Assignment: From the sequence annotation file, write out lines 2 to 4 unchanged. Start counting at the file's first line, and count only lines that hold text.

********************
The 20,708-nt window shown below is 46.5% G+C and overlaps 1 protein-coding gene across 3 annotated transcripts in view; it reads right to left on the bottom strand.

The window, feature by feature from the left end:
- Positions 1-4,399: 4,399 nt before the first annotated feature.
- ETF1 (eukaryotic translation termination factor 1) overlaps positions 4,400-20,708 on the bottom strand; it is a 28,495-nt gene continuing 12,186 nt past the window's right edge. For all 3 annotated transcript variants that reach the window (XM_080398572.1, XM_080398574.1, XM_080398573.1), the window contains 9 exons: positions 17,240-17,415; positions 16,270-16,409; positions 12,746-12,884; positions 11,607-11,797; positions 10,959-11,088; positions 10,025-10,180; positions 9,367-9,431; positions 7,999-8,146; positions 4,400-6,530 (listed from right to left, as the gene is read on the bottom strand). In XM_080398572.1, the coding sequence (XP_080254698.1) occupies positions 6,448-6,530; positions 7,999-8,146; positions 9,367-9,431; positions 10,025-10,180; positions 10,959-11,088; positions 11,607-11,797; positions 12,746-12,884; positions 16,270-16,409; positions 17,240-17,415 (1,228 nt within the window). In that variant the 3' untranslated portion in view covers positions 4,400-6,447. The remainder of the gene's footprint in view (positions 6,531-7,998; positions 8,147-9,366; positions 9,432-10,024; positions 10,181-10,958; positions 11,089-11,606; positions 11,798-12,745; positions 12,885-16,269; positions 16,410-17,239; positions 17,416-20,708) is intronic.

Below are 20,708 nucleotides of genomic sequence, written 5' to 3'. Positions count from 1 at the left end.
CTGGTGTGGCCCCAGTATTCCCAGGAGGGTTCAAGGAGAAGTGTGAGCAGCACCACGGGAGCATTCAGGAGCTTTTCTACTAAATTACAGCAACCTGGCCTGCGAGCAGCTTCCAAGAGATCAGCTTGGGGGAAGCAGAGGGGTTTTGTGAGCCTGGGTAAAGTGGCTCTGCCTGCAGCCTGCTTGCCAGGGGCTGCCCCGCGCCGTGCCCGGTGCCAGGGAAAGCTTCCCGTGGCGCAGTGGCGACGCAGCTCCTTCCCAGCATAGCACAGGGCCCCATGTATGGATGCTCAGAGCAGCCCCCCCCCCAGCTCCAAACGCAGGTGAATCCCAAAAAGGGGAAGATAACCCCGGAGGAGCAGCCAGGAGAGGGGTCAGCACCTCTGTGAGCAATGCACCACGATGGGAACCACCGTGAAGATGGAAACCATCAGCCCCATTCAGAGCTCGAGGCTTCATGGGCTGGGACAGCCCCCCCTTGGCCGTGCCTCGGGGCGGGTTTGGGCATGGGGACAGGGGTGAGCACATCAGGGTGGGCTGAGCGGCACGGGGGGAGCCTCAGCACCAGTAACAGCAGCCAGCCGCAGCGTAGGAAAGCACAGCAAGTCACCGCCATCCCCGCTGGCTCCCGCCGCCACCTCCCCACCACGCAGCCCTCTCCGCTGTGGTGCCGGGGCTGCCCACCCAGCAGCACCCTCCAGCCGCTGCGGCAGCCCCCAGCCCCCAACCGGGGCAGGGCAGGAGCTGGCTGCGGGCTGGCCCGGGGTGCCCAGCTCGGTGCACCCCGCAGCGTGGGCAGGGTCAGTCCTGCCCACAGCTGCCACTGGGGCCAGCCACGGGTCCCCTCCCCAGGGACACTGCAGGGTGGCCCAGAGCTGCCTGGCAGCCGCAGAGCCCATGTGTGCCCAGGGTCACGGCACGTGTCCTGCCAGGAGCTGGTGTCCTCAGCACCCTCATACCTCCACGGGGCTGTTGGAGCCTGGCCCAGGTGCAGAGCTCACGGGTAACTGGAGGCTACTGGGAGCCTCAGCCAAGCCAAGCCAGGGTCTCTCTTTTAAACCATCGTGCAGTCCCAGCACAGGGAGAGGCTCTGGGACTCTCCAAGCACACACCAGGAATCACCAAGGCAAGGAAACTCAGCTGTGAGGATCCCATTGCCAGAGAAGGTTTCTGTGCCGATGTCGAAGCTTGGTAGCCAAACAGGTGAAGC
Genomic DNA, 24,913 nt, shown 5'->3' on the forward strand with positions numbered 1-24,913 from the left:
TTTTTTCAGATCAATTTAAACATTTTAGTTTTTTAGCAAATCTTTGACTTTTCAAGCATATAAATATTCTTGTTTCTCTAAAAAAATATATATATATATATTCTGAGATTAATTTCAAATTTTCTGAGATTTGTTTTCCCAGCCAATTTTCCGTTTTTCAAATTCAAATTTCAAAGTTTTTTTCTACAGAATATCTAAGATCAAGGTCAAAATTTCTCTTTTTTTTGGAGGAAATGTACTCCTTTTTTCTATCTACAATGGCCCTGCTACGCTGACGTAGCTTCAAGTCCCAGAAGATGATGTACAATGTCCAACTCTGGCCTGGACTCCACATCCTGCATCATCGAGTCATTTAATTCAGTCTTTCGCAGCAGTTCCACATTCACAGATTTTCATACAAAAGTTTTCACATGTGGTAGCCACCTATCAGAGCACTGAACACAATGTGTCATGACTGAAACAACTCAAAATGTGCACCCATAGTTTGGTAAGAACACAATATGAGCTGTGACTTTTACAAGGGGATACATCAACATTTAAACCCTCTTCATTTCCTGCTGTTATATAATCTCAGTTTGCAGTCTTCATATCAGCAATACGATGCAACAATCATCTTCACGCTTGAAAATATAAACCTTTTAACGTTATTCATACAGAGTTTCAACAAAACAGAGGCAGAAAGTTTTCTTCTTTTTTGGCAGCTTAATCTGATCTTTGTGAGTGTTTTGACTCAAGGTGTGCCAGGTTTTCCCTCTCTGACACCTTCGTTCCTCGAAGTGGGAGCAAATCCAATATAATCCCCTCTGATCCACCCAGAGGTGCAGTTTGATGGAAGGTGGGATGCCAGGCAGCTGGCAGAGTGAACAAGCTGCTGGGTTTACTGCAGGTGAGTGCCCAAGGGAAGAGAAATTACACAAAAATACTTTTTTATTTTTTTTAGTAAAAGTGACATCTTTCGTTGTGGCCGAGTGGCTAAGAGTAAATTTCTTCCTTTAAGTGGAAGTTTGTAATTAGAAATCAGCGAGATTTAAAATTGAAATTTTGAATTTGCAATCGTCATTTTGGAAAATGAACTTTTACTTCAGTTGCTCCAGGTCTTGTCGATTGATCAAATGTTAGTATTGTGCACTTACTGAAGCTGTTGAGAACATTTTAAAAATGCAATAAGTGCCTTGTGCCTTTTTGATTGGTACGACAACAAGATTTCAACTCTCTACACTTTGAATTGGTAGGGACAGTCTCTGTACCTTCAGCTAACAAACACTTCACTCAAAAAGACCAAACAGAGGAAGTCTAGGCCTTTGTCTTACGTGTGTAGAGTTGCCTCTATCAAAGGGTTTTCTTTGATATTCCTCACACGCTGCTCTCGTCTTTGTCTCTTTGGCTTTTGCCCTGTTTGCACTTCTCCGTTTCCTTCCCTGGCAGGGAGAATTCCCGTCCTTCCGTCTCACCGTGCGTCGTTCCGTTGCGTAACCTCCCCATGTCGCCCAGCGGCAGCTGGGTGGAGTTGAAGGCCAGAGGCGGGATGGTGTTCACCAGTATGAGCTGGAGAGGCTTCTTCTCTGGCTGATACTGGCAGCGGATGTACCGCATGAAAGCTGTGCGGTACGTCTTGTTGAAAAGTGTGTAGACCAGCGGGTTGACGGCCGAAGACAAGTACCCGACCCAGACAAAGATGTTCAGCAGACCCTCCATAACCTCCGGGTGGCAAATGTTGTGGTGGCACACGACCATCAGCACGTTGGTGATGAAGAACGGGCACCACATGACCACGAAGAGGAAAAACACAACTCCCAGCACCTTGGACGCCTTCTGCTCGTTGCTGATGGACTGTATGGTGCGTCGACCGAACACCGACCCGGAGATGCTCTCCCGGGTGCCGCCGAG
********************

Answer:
The window, feature by feature from the left end:
- Positions 1-4,399: 4,399 nt before the first annotated feature.
- ETF1 (eukaryotic translation termination factor 1) overlaps positions 4,400-20,708 on the bottom strand; it is a 28,495-nt gene continuing 12,186 nt past the window's right edge. For all 3 annotated transcript variants that reach the window (XM_080398572.1, XM_080398574.1, XM_080398573.1), the window contains 9 exons: positions 17,240-17,415; positions 16,270-16,409; positions 12,746-12,884; positions 11,607-11,797; positions 10,959-11,088; positions 10,025-10,180; positions 9,367-9,431; positions 7,999-8,146; positions 4,400-6,530 (listed from right to left, as the gene is read on the bottom strand). In XM_080398572.1, the coding sequence (XP_080254698.1) occupies positions 6,448-6,530; positions 7,999-8,146; positions 9,367-9,431; positions 10,025-10,180; positions 10,959-11,088; positions 11,607-11,797; positions 12,746-12,884; positions 16,270-16,409; positions 17,240-17,415 (1,228 nt within the window). In that variant the 3' untranslated portion in view covers positions 4,400-6,447. The remainder of the gene's footprint in view (positions 6,531-7,998; positions 8,147-9,366; positions 9,432-10,024; positions 10,181-10,958; positions 11,089-11,606; positions 11,798-12,745; positions 12,885-16,269; positions 16,410-17,239; positions 17,416-20,708) is intronic.